Hit and miss
Awestern Victorian grains harvest is revealing a dramatic contrast in farming fortunes based on the variability of weather incidents, geography, crop diversity and simple timing.
While some farmers are experiencing bumper results, especially in parts of the southern Mallee, others in the Western District hit hard by a one-in-50-year frost and in some circumstances follow-up hail, are predicting devastating losses across most crops.
In much of the Wimmera, farmers are measuring harvest success on a paddock-by-paddock scenario, with some crops such as canola returning outstanding results and barley presenting well, while much of the regional pulse crop has been ruined by frost.
The dramatic contrast so far emerging from the harvest, almost finished in the Mallee, underway in the Wimmera and edging towards a start south of the Great Divide, has prompted Member for Lowan Emma Kealy to stress a need for communities to rally in support of each other.
Ms Kealy, the Victorian Coalition’s mental-health representative, said predictions were that it would be a season of ‘haves and have-nots’ as growers experienced everything from bumper results to extensive losses.
She said while some farmers might have outstanding harvests, their near neighbours might not be so lucky.
“We’re looking at what might be a significant contrast with the potential of results based on a paddock-to-paddock and crop-to-crop assessment,” she said.
“That means while one farmer might have reason to celebrate, a next-door neighbour might be devastated – such is the nature of circumstances this harvest.
“What’s important is that rural communities again come together in resilient solidarity and tap into their reputable self-support mechanisms.
“The message, in other words, is that everyone makes sure they look out for each other.”
Ms Kealy said Wimmera-mallee farmers remained some of the best in the world, but the thing they could not manipulate was the weather.
“It’s important for farmers to know that the region is well aware of what they achieve and what they contribute and we’ll always stand with them,” she said.
Victorian Farmers Federation Grains Group president Brett Hosking said the expectation was for Victoria to end up with an ‘average’ grain harvest.
“It is very hard to judge at the moment. I would expect the pulse damage in the Wimmera to drag things back,” he said.
“The cereals have copped it from frost and hail in parts of the Western District, but they seemed to have survived okay in other areas.”
The harvest story so far varies considerably depending on region.
Commercial grain company Shannon Brothers, operating receiving and packing sites at Beulah and Horsham, reported solid results from the southern Mallee harvest.
The firm’s Clayton Shannon said results at the Beulah site had been ‘going very well’ with grain quality holding firm.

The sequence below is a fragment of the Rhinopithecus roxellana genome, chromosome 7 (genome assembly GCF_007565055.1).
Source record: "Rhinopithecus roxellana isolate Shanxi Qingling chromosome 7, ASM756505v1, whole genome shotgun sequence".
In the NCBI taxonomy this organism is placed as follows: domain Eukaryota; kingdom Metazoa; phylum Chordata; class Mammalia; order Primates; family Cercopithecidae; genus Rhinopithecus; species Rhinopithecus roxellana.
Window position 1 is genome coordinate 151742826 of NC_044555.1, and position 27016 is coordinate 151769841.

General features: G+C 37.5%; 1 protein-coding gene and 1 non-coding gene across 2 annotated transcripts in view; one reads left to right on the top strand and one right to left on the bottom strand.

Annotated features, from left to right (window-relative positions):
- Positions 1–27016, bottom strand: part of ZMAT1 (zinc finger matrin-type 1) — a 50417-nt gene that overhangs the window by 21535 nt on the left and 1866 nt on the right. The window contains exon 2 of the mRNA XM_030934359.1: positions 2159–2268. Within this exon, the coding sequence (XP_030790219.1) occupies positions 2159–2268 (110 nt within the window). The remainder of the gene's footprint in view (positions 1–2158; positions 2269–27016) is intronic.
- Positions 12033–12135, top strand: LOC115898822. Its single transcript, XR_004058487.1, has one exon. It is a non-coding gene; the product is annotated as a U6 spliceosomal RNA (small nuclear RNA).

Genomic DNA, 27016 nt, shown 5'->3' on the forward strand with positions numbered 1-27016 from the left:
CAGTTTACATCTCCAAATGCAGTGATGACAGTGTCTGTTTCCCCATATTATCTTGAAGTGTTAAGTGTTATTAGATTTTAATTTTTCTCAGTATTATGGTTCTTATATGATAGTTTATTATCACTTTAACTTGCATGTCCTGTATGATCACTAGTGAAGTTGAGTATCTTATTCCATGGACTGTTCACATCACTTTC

“Wheat has been going strongly with a lot of high protein,” he said.
“There have been some terrific yields and lentils have been fantastic – this appears to be in stark contrast to early results in Horsham, which has been slow to start up.”
Murtoa farmer Andy Delahunty said he had been delighted with his canola harvest, which was ‘up there with the best’ but added that his lentils crop was relatively poor.
“Everything for us is quite good except the lentils, and we’re a while off harvesting the wheat,” he said.
South of Ararat, circumstances appear considerably different, with much of the frost damage involving cereal crops such as wheat.
But again the harvest appears likely to produce hit-and-miss results.
Gorst Rural director and agronomist Cam Conboy said the early November frost had affected a broad area stretching from south of Ararat, Willaura, Wickliffe and Lake Bolac to Buangor and Skipton.
“Anywhere north-east of Lake Bolac seems to be the worst hit,” he said.
“To the untrained eye the wheat crops look brilliant – that’s until you open the heads.
“In some ways it’s worse than a bushfire. At least with a bushfire you know what has been hit.
“With this type of frost damage you need to have a good look.
“There have been some wipeouts and while everyone wants to know a magical number when it comes to tonnes and dollars the truth is we just don’t know yet.”
Agriculture Minister Jaala Pulford and Opposition leader Matthew Guy have visited Western District grain-growing regions to gain insight into the scope of crop damage.
Ms Pulford joined growers for a fact-finding mission at Langi Logan south of Ararat and Member for Ripon Louise Staley joined Mr Guy on a similar tour at Trawalla.
Ms Staley said it was important farmers felt they had support.
“This has caught many by surprise and millions of dollars worth of crops have been wiped out,” she said.
Storms featuring areas of heavy rain and hail at the weekend also added to the anxiety of growers across the region.
LOOKS CAN BE DECEIVING: Agriculture minister Jaala Pulford inspects a frost-affected wheat crop at Langi Logan south of Ararat with farmers Bruce Mckay and Andy Laidlaw.
KEEPING WATCH: Lottie Beddison, 10 months, oversees harvest from the truck at her family’s property at Kalkee. Has harvest started at your place? Share your photos with us by emailing [email protected]eradio.com.au or via The Weekly Advertiser Facebook page.